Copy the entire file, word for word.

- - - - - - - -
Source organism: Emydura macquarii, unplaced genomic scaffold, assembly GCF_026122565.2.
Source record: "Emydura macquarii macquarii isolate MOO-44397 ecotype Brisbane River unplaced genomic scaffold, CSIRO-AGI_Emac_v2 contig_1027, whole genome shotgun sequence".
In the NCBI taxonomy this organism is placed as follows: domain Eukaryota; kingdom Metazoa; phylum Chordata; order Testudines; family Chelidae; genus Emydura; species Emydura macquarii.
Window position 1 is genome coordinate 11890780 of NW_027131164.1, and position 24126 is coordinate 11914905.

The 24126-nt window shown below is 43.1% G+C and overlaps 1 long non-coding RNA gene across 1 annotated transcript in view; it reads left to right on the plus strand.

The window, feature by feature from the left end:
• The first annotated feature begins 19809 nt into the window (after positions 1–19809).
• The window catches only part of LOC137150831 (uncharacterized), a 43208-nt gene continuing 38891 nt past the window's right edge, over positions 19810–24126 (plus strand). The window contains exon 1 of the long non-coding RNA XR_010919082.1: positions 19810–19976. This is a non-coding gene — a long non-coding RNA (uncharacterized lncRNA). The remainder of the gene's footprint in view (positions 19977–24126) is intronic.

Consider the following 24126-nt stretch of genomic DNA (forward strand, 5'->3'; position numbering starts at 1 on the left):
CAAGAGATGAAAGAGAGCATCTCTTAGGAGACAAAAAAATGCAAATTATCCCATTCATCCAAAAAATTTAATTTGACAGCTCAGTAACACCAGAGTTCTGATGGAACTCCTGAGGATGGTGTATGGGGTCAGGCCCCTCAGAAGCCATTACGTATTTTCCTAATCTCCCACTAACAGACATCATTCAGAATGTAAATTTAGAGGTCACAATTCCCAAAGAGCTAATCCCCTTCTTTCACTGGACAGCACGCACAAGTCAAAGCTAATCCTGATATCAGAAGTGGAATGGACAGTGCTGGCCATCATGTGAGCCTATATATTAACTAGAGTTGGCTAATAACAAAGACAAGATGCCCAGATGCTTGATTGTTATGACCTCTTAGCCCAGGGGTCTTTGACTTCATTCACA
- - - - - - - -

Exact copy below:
Source organism: Emydura macquarii, unplaced genomic scaffold, assembly GCF_026122565.2.
Source record: "Emydura macquarii macquarii isolate MOO-44397 ecotype Brisbane River unplaced genomic scaffold, CSIRO-AGI_Emac_v2 contig_1027, whole genome shotgun sequence".
In the NCBI taxonomy this organism is placed as follows: domain Eukaryota; kingdom Metazoa; phylum Chordata; order Testudines; family Chelidae; genus Emydura; species Emydura macquarii.
Window position 1 is genome coordinate 11890780 of NW_027131164.1, and position 24126 is coordinate 11914905.

The 24126-nt window shown below is 43.1% G+C and overlaps 1 long non-coding RNA gene across 1 annotated transcript in view; it reads left to right on the plus strand.

The window, feature by feature from the left end:
• The first annotated feature begins 19809 nt into the window (after positions 1–19809).
• The window catches only part of LOC137150831 (uncharacterized), a 43208-nt gene continuing 38891 nt past the window's right edge, over positions 19810–24126 (plus strand). The window contains exon 1 of the long non-coding RNA XR_010919082.1: positions 19810–19976. This is a non-coding gene — a long non-coding RNA (uncharacterized lncRNA). The remainder of the gene's footprint in view (positions 19977–24126) is intronic.

Consider the following 24126-nt stretch of genomic DNA (forward strand, 5'->3'; position numbering starts at 1 on the left):
CAAGAGATGAAAGAGAGCATCTCTTAGGAGACAAAAAAATGCAAATTATCCCATTCATCCAAAAAATTTAATTTGACAGCTCAGTAACACCAGAGTTCTGATGGAACTCCTGAGGATGGTGTATGGGGTCAGGCCCCTCAGAAGCCATTACGTATTTTCCTAATCTCCCACTAACAGACATCATTCAGAATGTAAATTTAGAGGTCACAATTCCCAAAGAGCTAATCCCCTTCTTTCACTGGACAGCACGCACAAGTCAAAGCTAATCCTGATATCAGAAGTGGAATGGACAGTGCTGGCCATCATGTGAGCCTATATATTAACTAGAGTTGGCTAATAACAAAGACAAGATGCCCAGATGCTTGATTGTTATGACCTCTTAGCCCAGGGGTCTTTGACTTCATTCACA